More articles by Gary Leff »



  1. The overhead bins do have a weight limit however …. this is why bags are weighed in non US countries . Have you ever stopped to think how much weight is above your head the bins and I guarantee you that in the US the weight limit is far exceeded with the amount of carry in you take onboard with you ‍♂️

  2. This happened to me at the SRQ airport in the DL sizer. There was a very small “lip” on the top edge of the sizer, which caught on my carry-on bag when I tried to pull it back out from the sizer. So I sat on bag (while in the sizer) shifted my weight back, dragging/pulling the carry-on with my butt, which allowed the bag to compress enough to pop back up out of the sizer. My bag was not overstuffed–it was more a design conflict with the sizer and the exterior zippers on the carry-on.

  3. I had a similar issue in the airport in Reykjavik, Iceland. I had used this particular carry on many times, but was told it would not fit. I put it in and sat on it to make it fit. I have discovered that not all sizers are the same size, and some are open on the sides and some are closed on all 4 sides.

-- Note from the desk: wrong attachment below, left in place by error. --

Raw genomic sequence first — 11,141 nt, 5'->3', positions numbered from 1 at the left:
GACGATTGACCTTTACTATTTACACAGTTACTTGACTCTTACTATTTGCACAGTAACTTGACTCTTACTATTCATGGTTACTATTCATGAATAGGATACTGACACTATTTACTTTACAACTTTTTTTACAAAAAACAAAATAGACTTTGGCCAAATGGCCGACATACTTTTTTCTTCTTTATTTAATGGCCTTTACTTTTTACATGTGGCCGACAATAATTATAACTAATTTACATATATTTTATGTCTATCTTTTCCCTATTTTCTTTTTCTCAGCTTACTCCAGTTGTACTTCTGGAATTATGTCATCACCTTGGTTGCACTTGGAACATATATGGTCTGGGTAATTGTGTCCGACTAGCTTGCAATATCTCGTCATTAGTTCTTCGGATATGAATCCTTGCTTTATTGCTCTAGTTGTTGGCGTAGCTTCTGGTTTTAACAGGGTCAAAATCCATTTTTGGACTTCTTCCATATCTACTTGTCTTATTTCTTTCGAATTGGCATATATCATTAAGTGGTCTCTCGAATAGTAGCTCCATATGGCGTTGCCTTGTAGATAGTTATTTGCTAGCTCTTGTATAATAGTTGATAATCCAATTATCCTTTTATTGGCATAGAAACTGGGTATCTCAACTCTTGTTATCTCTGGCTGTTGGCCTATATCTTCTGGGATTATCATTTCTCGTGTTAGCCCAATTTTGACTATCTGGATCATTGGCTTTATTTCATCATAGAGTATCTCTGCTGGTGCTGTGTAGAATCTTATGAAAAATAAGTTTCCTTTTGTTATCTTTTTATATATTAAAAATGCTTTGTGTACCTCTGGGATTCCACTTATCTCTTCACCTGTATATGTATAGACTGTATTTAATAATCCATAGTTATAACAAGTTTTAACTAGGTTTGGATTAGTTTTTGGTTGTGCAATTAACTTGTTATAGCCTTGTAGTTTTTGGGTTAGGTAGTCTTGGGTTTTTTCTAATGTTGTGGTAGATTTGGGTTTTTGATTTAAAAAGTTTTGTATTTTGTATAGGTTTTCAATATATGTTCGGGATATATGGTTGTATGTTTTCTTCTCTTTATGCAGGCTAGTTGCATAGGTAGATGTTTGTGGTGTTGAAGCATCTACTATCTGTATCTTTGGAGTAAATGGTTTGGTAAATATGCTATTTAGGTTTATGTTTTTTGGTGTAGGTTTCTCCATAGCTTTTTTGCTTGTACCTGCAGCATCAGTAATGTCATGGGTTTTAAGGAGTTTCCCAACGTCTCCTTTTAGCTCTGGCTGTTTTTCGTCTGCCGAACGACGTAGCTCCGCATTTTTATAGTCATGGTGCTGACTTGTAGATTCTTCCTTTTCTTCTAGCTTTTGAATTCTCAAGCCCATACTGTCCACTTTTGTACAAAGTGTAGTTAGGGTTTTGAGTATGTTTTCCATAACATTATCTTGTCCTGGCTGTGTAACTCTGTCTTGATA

4. @CJ I guarantee the limits of those overhead bins are much higher than could ever be an issue from carry-on luggage. They are rated for dynamic loads and have factors of safety included in them (as is the case for everything in aviation engineering). The 7kg limits that many foreign carriers employ are nothing short of money grabs.